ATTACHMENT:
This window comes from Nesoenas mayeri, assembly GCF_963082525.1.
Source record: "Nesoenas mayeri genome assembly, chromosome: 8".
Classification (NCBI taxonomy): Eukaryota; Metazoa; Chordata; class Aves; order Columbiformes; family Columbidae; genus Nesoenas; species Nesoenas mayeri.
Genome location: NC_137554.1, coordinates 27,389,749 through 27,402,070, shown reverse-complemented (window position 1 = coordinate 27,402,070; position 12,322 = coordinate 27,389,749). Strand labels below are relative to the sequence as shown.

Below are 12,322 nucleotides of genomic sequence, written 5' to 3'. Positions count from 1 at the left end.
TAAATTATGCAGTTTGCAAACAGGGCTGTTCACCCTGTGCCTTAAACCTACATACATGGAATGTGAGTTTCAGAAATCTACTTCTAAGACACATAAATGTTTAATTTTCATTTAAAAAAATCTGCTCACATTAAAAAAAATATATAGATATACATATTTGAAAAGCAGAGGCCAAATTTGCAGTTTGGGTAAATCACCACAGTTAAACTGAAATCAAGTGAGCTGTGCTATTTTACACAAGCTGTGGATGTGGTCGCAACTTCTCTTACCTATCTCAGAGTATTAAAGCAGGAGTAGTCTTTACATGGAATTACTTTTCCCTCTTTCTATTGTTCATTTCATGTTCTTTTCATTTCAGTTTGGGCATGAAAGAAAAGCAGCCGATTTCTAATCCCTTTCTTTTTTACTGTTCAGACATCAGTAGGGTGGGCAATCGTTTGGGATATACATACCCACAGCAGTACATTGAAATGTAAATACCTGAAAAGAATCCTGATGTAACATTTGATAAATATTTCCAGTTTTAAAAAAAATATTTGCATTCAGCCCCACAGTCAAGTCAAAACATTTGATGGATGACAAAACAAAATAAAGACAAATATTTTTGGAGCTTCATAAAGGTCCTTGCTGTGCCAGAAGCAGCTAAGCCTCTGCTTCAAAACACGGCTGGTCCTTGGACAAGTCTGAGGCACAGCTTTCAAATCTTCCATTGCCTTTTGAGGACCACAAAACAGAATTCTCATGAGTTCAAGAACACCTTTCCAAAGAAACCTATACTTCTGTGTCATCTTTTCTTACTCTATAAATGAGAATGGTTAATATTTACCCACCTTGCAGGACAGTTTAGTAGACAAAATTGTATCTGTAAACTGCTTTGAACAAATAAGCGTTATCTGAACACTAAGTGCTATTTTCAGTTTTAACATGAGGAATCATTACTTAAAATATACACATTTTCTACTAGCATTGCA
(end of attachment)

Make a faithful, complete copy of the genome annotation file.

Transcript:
This window comes from Nesoenas mayeri, assembly GCF_963082525.1.
Source record: "Nesoenas mayeri genome assembly, chromosome: 8".
Classification (NCBI taxonomy): Eukaryota; Metazoa; Chordata; class Aves; order Columbiformes; family Columbidae; genus Nesoenas; species Nesoenas mayeri.
Genome location: NC_137554.1, coordinates 27,389,749 through 27,402,070, shown reverse-complemented (window position 1 = coordinate 27,402,070; position 12,322 = coordinate 27,389,749). Strand labels below are relative to the sequence as shown.

Below are 12,322 nucleotides of genomic sequence, written 5' to 3'. Positions count from 1 at the left end.
TAAATTATGCAGTTTGCAAACAGGGCTGTTCACCCTGTGCCTTAAACCTACATACATGGAATGTGAGTTTCAGAAATCTACTTCTAAGACACATAAATGTTTAATTTTCATTTAAAAAAATCTGCTCACATTAAAAAAAATATATAGATATACATATTTGAAAAGCAGAGGCCAAATTTGCAGTTTGGGTAAATCACCACAGTTAAACTGAAATCAAGTGAGCTGTGCTATTTTACACAAGCTGTGGATGTGGTCGCAACTTCTCTTACCTATCTCAGAGTATTAAAGCAGGAGTAGTCTTTACATGGAATTACTTTTCCCTCTTTCTATTGTTCATTTCATGTTCTTTTCATTTCAGTTTGGGCATGAAAGAAAAGCAGCCGATTTCTAATCCCTTTCTTTTTTACTGTTCAGACATCAGTAGGGTGGGCAATCGTTTGGGATATACATACCCACAGCAGTACATTGAAATGTAAATACCTGAAAAGAATCCTGATGTAACATTTGATAAATATTTCCAGTTTTAAAAAAAATATTTGCATTCAGCCCCACAGTCAAGTCAAAACATTTGATGGATGACAAAACAAAATAAAGACAAATATTTTTGGAGCTTCATAAAGGTCCTTGCTGTGCCAGAAGCAGCTAAGCCTCTGCTTCAAAACACGGCTGGTCCTTGGACAAGTCTGAGGCACAGCTTTCAAATCTTCCATTGCCTTTTGAGGACCACAAAACAGAATTCTCATGAGTTCAAGAACACCTTTCCAAAGAAACCTATACTTCTGTGTCATCTTTTCTTACTCTATAAATGAGAATGGTTAATATTTACCCACCTTGCAGGACAGTTTAGTAGACAAAATTGTATCTGTAAACTGCTTTGAACAAATAAGCGTTATCTGAACACTAAGTGCTATTTTCAGTTTTAACATGAGGAATCATTACTTAAAATATACACATTTTCTACTAGCATTGCA